-- sitting with Hamilton in the school garden in episode 2, as "Jake" approaches him to ask him help her find her missing bike;
-- playing with Hamilton and his mother on the school lawn in episode 3, as Finn looks out his window and decides to break off his affair with Kate (the most beautiful shot in YA, I think); and
-- with Hamilton and Jake in the first of the two docks scenes in episode 7.
The golden retrievers may have other appearances, but that's all I can recall now.

"New Beginnings" treats the three golden retrievers as pets of the Fleming family. That's plausible. They're only seen at the school, and most often with Hamilton. But sometimes they're seen without any member of the Fleming family -- namely, the first two times we see them, in episode 1, before we first see Hamilton. We never see anyone taking care of them, nor speaking about them.

Do you think they're the Flemings' dogs? Or somehow the school's dogs?

---

Since this thread, and this board's "YA mistakes and bloopers" thread, are where I've mostly posted about the many deliberate anachronisms in YA, I just wanted to leave a note here that the name "Hamilton" seems to be an anachronism. As I posted today on the thread, Ian Somerhalder - He'll always be Hamilton Fleming to us!.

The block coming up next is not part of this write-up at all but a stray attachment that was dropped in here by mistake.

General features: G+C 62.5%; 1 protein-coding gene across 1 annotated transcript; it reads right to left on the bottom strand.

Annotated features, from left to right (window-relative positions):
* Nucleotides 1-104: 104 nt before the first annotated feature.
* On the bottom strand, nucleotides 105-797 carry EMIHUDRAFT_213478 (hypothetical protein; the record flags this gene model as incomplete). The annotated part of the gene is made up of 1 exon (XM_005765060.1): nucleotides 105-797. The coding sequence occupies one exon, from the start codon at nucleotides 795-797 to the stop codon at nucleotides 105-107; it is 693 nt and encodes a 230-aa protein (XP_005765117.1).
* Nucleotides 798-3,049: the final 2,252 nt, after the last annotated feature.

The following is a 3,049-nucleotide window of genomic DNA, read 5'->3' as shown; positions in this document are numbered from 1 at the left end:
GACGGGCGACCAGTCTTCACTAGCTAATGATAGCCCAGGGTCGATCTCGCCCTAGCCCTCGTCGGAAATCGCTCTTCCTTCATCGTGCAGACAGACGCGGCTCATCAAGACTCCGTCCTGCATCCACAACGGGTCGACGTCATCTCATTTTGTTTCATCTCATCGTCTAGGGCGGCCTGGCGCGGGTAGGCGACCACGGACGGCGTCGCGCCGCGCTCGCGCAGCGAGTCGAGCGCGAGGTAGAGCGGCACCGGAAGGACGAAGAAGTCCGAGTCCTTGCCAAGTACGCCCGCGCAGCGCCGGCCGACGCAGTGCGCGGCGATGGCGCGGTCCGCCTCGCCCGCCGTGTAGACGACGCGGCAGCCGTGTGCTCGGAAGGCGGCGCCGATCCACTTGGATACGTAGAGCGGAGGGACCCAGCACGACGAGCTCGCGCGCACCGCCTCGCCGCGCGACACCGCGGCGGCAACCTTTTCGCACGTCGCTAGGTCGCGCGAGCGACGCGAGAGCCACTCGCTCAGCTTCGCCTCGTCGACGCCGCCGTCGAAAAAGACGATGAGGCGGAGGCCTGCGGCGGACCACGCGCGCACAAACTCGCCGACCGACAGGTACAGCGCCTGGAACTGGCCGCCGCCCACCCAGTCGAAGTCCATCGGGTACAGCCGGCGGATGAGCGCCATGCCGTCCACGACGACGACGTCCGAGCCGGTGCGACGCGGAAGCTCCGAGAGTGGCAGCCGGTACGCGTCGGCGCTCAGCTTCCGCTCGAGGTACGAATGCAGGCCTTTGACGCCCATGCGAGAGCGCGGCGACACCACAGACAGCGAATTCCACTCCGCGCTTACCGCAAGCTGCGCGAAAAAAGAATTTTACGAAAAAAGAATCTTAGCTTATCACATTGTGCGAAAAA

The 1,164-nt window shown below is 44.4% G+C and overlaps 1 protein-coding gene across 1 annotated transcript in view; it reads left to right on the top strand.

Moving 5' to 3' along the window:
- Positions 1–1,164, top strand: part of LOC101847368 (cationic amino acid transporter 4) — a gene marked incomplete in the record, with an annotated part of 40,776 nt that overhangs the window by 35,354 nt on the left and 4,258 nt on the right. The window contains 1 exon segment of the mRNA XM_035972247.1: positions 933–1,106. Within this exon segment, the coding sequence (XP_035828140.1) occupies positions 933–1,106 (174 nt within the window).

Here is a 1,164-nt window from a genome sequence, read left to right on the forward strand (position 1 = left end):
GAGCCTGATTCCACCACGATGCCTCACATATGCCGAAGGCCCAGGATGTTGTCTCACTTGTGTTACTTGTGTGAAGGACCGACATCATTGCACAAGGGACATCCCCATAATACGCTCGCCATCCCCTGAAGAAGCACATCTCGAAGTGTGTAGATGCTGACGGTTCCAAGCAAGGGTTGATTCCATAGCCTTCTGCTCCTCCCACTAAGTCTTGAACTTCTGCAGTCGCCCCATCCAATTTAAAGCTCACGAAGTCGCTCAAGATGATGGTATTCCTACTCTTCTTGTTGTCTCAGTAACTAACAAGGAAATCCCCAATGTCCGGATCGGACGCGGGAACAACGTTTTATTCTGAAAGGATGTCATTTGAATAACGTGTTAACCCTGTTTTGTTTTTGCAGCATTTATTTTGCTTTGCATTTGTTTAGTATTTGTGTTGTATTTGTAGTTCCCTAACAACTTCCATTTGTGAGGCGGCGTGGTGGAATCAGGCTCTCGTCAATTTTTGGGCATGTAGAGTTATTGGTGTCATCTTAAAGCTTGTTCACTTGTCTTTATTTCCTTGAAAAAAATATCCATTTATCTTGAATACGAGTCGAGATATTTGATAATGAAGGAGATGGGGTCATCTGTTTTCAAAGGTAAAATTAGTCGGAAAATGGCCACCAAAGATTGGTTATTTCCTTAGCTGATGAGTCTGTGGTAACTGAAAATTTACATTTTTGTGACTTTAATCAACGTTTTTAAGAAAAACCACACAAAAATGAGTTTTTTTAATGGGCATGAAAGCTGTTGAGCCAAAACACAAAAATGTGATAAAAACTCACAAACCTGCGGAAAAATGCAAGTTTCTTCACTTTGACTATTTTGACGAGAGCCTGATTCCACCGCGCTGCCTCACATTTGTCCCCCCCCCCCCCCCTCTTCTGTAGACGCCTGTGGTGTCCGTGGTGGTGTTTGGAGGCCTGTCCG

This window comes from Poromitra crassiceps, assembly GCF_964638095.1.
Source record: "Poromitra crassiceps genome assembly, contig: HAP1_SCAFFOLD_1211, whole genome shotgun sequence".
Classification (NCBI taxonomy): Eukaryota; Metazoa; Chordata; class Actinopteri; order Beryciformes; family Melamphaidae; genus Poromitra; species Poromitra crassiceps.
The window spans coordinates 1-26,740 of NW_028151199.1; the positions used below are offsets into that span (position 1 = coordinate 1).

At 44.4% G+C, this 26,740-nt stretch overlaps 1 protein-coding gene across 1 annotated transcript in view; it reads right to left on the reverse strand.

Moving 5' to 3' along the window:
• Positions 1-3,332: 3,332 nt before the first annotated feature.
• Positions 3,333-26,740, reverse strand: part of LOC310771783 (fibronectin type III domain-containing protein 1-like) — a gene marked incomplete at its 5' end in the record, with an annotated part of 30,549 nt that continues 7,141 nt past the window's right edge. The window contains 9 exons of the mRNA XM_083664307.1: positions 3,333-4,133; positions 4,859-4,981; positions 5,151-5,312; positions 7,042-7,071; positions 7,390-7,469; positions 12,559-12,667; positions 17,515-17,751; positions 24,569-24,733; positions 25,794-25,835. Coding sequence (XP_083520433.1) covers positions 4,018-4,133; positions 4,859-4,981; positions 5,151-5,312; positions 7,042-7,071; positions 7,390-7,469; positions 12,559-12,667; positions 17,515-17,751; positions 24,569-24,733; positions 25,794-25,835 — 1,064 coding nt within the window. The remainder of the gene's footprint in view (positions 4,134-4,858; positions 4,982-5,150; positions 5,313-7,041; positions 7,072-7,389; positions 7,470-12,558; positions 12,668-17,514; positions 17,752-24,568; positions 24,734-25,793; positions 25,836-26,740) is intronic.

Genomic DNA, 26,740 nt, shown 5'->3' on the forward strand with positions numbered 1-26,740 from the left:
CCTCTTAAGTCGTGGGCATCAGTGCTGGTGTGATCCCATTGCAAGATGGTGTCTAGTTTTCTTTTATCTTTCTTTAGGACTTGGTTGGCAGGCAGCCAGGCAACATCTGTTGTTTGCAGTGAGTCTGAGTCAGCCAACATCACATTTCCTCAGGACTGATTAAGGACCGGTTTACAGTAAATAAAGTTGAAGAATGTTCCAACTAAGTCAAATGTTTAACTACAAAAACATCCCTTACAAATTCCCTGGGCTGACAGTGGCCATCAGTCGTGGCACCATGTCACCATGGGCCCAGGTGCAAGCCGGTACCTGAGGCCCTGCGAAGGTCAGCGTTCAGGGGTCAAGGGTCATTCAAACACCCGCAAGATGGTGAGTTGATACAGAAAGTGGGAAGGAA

Quote:
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In the U.S., [Hamilton] was a not uncommon first name for boys in the nineteenth and early twentieth centuries. The most famous example is probably President Grant's Secretary of State (foreign minister), Hamilton Fish, who also had a son and a grandson, both rather famous, with the same name. Hamilton Fish's parents named him after Alexander Hamilton, Washington's Secretary of the Treasury (finance minister) .... Ultimately, the name's use as a first name in the U.S. seems to derive from admiration of Alexander Hamilton; if you know about the politics of the US in the 1790s, you'll understand why the name has been used chiefly by rich white Anglo-Saxon Protestants from New York and New England.

It has always been a rather snooty, elitist sort of name. I think that's one reason why Antin chose it for the character in Young Americans who personifies the prep school: the name "Hamilton Fleming" strongly suggests an old-money New England family. ...